Assault is considered a violent crime. In Arizona, penalties for assault can range from fines to a term of incarceration depending on how serious the situation was, and what your criminal record is. If you’re a first offender, the penalties may not be harsh. Even so, if you accumulate a number of convictions or any of them involves serious injuries or other aggravating circumstances, you could face a term of incarceration. If you have questions about assault penalties, dedicated Phoenix assault defense attorney James E. Novak may be able to help. Mr. Novak is a former prosecutor who can look at your situation and help you determine potential defense strategies.Assault
Assault doesn’t require actual bodily contact; it can be accomplished with threats of bodily harm so long as those threats are credible. Assault is usually distinct from battery, which involves unwanted physical contact. Assault is prohibited under Arizona Revised Statutes (A.R.S.) section 13-1203. A prosecutor can show simple assault by proving beyond a reasonable doubt you: (1) recklessly, knowingly, or intentionally caused physical injuries to another, (2) intentionally put someone else in reasonable apprehension of imminent physical injury, or (3) knowingly touched another with the intent to provoke, insult, or injure that person. Assault that’s perpetrated knowingly or intentionally and causes physical injuries is a Class 1 misdemeanor. When it’s perpetrated recklessly such that it causes physical injuries, or where there was an intention to make another person fearful of imminent physical injuries, it is a Class 2 misdemeanor. Assault that involves knowingly touching someone else with the intent to injure, insult, or provoke is a Class 3 misdemeanor. A skilled defense lawyer can help you defend the case against you based on the circumstances of the alleged offense.Aggravated Assault
Aggravated assault is prohibited under A.R.S. section 13-1204. Someone perpetrates aggravated assault when he or she commits assault and certain circumstances are present. One circumstance that can elevate assault to aggravated assault is where serious physical injury results. Another is when a dangerous instrument or deadly weapon was used to perpetrate the assault. Another is when someone perpetrates assault through force that causes substantial temporary disfigurement, or substantial temporary loss or impairment of a body part.Assault Penalties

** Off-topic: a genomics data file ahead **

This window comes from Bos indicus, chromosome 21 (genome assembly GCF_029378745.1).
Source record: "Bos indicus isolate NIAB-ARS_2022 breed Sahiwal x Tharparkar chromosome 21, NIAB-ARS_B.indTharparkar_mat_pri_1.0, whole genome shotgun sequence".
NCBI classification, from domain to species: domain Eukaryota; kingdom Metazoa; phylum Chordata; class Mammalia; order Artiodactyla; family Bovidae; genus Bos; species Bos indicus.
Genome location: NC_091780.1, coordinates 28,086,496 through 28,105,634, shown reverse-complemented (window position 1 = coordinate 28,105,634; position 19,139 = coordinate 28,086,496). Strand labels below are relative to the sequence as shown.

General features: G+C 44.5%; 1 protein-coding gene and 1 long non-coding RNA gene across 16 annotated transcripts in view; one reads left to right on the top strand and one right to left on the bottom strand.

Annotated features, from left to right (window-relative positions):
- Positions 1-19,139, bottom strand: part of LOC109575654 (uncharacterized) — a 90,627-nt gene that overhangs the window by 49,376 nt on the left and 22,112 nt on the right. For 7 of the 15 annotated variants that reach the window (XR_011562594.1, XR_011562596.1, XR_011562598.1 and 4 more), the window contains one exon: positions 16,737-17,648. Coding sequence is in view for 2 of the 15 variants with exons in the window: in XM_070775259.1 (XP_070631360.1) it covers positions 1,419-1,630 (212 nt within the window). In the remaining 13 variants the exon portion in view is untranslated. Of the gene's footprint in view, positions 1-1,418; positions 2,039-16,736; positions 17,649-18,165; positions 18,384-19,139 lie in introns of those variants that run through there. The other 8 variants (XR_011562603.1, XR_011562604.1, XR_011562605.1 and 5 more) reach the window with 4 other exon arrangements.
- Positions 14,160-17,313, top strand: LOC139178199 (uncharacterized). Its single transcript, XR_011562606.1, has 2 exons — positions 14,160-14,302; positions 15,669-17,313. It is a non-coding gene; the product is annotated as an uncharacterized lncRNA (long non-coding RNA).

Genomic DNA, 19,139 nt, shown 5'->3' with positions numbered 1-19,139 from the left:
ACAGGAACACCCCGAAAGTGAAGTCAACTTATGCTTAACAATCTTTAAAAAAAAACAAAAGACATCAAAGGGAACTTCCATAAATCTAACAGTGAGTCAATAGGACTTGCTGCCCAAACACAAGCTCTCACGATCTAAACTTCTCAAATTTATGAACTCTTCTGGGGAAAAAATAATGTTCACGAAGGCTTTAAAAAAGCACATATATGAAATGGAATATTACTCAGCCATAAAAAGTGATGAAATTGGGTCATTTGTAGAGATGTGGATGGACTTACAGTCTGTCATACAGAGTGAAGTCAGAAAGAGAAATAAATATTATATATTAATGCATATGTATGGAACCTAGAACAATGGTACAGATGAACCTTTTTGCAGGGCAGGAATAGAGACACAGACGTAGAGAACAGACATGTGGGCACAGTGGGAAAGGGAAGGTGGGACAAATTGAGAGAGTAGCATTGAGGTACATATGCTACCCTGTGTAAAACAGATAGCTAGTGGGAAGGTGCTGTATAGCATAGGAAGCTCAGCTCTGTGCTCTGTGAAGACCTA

The assault penalties you will face for a conviction depend on how the assault is charged, and how the assault is charged usually depends on the severity of the situation. Class 1 assault is a misdemeanor, and the fines can be up to $2500, with a maximum sentence of 6 months in jail. With a Class 2 assault, you can face up to $750 in fines and up to 4 months in jail. With a Class 3 assault, you can face fines of up to $500 and up to 30 days in jail. If you have a prior conviction of assault during the last 2 years, you can face a sentence that is normally imposed for the level of offense that is one degree more serious than yours.
Aggravated assault can be charged in the range of Class 2 to Class 5 felony. If you’re convicted of aggravated assault as a dangerous offense, you can face prison time. There are mandatory sentences to prison for aggravated assault in Arizona. A first offender can face 5 to 15 years of imprisonment. Defendants that were previously convicted of a dangerous offense can face 10 to 20 years, while a third-time offender could face 15 to 25 years in prison. Additionally, the fines can be as high as $150,000 for an aggravated assault conviction and sentence. You may also lose civil rights like the right to bear arms or the right to vote.Retain a Seasoned Assault Defense Attorney in Phoenix
Assault charges should be taken seriously. If you are facing assault charges in Phoenix and are concerned about the potential penalties, you can discuss your situation with a seasoned criminal defense lawyer. Mr. Novak is available to represent defendants charged with violent crimes in the Phoenix area, including in Mesa, Chandler, Gilbert, and across Maricopa County. Call him at (480) 413-1499 or contact us via our online form.